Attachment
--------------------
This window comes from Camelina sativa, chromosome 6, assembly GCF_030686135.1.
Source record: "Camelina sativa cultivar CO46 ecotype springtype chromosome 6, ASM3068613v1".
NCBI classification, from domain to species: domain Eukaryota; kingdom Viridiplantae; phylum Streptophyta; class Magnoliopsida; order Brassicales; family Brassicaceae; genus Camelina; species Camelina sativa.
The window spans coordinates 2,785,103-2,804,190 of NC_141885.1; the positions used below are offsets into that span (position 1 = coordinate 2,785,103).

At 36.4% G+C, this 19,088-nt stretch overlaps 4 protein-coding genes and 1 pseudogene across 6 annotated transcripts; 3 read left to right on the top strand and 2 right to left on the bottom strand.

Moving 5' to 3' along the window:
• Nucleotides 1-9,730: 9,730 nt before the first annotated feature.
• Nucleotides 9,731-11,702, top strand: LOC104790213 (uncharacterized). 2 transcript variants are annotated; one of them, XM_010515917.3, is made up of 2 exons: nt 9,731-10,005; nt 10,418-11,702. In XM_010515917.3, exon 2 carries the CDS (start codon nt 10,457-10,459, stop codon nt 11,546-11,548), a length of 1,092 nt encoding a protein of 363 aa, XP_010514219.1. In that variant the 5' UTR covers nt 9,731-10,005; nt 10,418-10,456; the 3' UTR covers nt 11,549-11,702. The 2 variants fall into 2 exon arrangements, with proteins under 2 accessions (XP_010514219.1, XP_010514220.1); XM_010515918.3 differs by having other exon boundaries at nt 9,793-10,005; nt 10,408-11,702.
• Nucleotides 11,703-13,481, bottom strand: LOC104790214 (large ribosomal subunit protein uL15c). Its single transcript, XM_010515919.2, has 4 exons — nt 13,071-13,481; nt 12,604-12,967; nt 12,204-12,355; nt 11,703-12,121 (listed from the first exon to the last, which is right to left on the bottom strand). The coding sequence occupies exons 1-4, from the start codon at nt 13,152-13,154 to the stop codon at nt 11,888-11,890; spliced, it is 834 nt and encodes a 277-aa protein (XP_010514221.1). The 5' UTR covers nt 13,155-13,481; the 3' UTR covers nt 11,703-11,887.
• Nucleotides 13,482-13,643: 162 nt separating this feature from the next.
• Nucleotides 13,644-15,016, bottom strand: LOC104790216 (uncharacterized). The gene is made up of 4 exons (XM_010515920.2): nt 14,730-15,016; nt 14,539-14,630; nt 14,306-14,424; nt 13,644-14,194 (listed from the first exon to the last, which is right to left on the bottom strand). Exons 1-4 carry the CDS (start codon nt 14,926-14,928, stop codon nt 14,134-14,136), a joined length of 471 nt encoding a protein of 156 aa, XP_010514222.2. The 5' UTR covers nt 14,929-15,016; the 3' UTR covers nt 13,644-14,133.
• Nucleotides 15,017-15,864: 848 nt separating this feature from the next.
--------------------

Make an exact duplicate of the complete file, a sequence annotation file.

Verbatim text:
This window comes from Camelina sativa, chromosome 6, assembly GCF_030686135.1.
Source record: "Camelina sativa cultivar CO46 ecotype springtype chromosome 6, ASM3068613v1".
NCBI classification, from domain to species: domain Eukaryota; kingdom Viridiplantae; phylum Streptophyta; class Magnoliopsida; order Brassicales; family Brassicaceae; genus Camelina; species Camelina sativa.
The window spans coordinates 2,785,103-2,804,190 of NC_141885.1; the positions used below are offsets into that span (position 1 = coordinate 2,785,103).

At 36.4% G+C, this 19,088-nt stretch overlaps 4 protein-coding genes and 1 pseudogene across 6 annotated transcripts; 3 read left to right on the top strand and 2 right to left on the bottom strand.

Moving 5' to 3' along the window:
• Nucleotides 1-9,730: 9,730 nt before the first annotated feature.
• Nucleotides 9,731-11,702, top strand: LOC104790213 (uncharacterized). 2 transcript variants are annotated; one of them, XM_010515917.3, is made up of 2 exons: nt 9,731-10,005; nt 10,418-11,702. In XM_010515917.3, exon 2 carries the CDS (start codon nt 10,457-10,459, stop codon nt 11,546-11,548), a length of 1,092 nt encoding a protein of 363 aa, XP_010514219.1. In that variant the 5' UTR covers nt 9,731-10,005; nt 10,418-10,456; the 3' UTR covers nt 11,549-11,702. The 2 variants fall into 2 exon arrangements, with proteins under 2 accessions (XP_010514219.1, XP_010514220.1); XM_010515918.3 differs by having other exon boundaries at nt 9,793-10,005; nt 10,408-11,702.
• Nucleotides 11,703-13,481, bottom strand: LOC104790214 (large ribosomal subunit protein uL15c). Its single transcript, XM_010515919.2, has 4 exons — nt 13,071-13,481; nt 12,604-12,967; nt 12,204-12,355; nt 11,703-12,121 (listed from the first exon to the last, which is right to left on the bottom strand). The coding sequence occupies exons 1-4, from the start codon at nt 13,152-13,154 to the stop codon at nt 11,888-11,890; spliced, it is 834 nt and encodes a 277-aa protein (XP_010514221.1). The 5' UTR covers nt 13,155-13,481; the 3' UTR covers nt 11,703-11,887.
• Nucleotides 13,482-13,643: 162 nt separating this feature from the next.
• Nucleotides 13,644-15,016, bottom strand: LOC104790216 (uncharacterized). The gene is made up of 4 exons (XM_010515920.2): nt 14,730-15,016; nt 14,539-14,630; nt 14,306-14,424; nt 13,644-14,194 (listed from the first exon to the last, which is right to left on the bottom strand). Exons 1-4 carry the CDS (start codon nt 14,926-14,928, stop codon nt 14,134-14,136), a joined length of 471 nt encoding a protein of 156 aa, XP_010514222.2. The 5' UTR covers nt 14,929-15,016; the 3' UTR covers nt 13,644-14,133.
• Nucleotides 15,017-15,864: 848 nt separating this feature from the next.